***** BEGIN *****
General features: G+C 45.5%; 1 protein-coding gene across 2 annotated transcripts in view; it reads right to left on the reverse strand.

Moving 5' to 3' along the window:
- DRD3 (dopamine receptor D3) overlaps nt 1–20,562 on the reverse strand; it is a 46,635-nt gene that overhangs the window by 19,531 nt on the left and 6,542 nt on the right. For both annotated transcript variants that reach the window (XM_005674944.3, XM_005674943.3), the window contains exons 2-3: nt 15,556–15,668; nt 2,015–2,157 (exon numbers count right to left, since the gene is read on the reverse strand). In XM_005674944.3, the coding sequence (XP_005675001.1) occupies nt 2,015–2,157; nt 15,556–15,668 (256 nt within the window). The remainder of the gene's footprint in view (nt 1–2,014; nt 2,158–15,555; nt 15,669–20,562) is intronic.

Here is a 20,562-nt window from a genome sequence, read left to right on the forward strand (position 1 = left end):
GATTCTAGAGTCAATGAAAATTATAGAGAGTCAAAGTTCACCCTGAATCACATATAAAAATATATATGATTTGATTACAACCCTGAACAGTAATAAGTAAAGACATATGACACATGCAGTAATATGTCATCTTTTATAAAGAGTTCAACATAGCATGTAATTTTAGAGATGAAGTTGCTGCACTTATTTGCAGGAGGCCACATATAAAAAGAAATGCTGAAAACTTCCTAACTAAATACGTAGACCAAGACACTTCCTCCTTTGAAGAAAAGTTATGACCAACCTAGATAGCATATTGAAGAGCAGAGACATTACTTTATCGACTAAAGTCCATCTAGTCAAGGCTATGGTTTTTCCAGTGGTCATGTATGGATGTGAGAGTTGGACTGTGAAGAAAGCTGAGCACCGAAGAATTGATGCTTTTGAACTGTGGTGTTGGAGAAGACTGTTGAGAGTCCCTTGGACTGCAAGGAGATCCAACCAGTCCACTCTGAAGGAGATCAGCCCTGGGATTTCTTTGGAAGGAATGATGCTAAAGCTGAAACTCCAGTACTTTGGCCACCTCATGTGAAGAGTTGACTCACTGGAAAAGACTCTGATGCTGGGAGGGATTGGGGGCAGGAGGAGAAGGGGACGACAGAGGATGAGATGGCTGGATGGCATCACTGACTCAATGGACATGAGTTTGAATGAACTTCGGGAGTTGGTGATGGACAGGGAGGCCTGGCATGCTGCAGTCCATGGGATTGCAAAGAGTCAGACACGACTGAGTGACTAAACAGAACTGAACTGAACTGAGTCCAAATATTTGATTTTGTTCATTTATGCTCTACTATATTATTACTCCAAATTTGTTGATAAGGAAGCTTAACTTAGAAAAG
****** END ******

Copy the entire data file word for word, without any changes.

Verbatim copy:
General features: G+C 45.5%; 1 protein-coding gene across 2 annotated transcripts in view; it reads right to left on the reverse strand.

Moving 5' to 3' along the window:
- DRD3 (dopamine receptor D3) overlaps nt 1–20,562 on the reverse strand; it is a 46,635-nt gene that overhangs the window by 19,531 nt on the left and 6,542 nt on the right. For both annotated transcript variants that reach the window (XM_005674944.3, XM_005674943.3), the window contains exons 2-3: nt 15,556–15,668; nt 2,015–2,157 (exon numbers count right to left, since the gene is read on the reverse strand). In XM_005674944.3, the coding sequence (XP_005675001.1) occupies nt 2,015–2,157; nt 15,556–15,668 (256 nt within the window). The remainder of the gene's footprint in view (nt 1–2,014; nt 2,158–15,555; nt 15,669–20,562) is intronic.

Here is a 20,562-nt window from a genome sequence, read left to right on the forward strand (position 1 = left end):
GATTCTAGAGTCAATGAAAATTATAGAGAGTCAAAGTTCACCCTGAATCACATATAAAAATATATATGATTTGATTACAACCCTGAACAGTAATAAGTAAAGACATATGACACATGCAGTAATATGTCATCTTTTATAAAGAGTTCAACATAGCATGTAATTTTAGAGATGAAGTTGCTGCACTTATTTGCAGGAGGCCACATATAAAAAGAAATGCTGAAAACTTCCTAACTAAATACGTAGACCAAGACACTTCCTCCTTTGAAGAAAAGTTATGACCAACCTAGATAGCATATTGAAGAGCAGAGACATTACTTTATCGACTAAAGTCCATCTAGTCAAGGCTATGGTTTTTCCAGTGGTCATGTATGGATGTGAGAGTTGGACTGTGAAGAAAGCTGAGCACCGAAGAATTGATGCTTTTGAACTGTGGTGTTGGAGAAGACTGTTGAGAGTCCCTTGGACTGCAAGGAGATCCAACCAGTCCACTCTGAAGGAGATCAGCCCTGGGATTTCTTTGGAAGGAATGATGCTAAAGCTGAAACTCCAGTACTTTGGCCACCTCATGTGAAGAGTTGACTCACTGGAAAAGACTCTGATGCTGGGAGGGATTGGGGGCAGGAGGAGAAGGGGACGACAGAGGATGAGATGGCTGGATGGCATCACTGACTCAATGGACATGAGTTTGAATGAACTTCGGGAGTTGGTGATGGACAGGGAGGCCTGGCATGCTGCAGTCCATGGGATTGCAAAGAGTCAGACACGACTGAGTGACTAAACAGAACTGAACTGAACTGAGTCCAAATATTTGATTTTGTTCATTTATGCTCTACTATATTATTACTCCAAATTTGTTGATAAGGAAGCTTAACTTAGAAAAG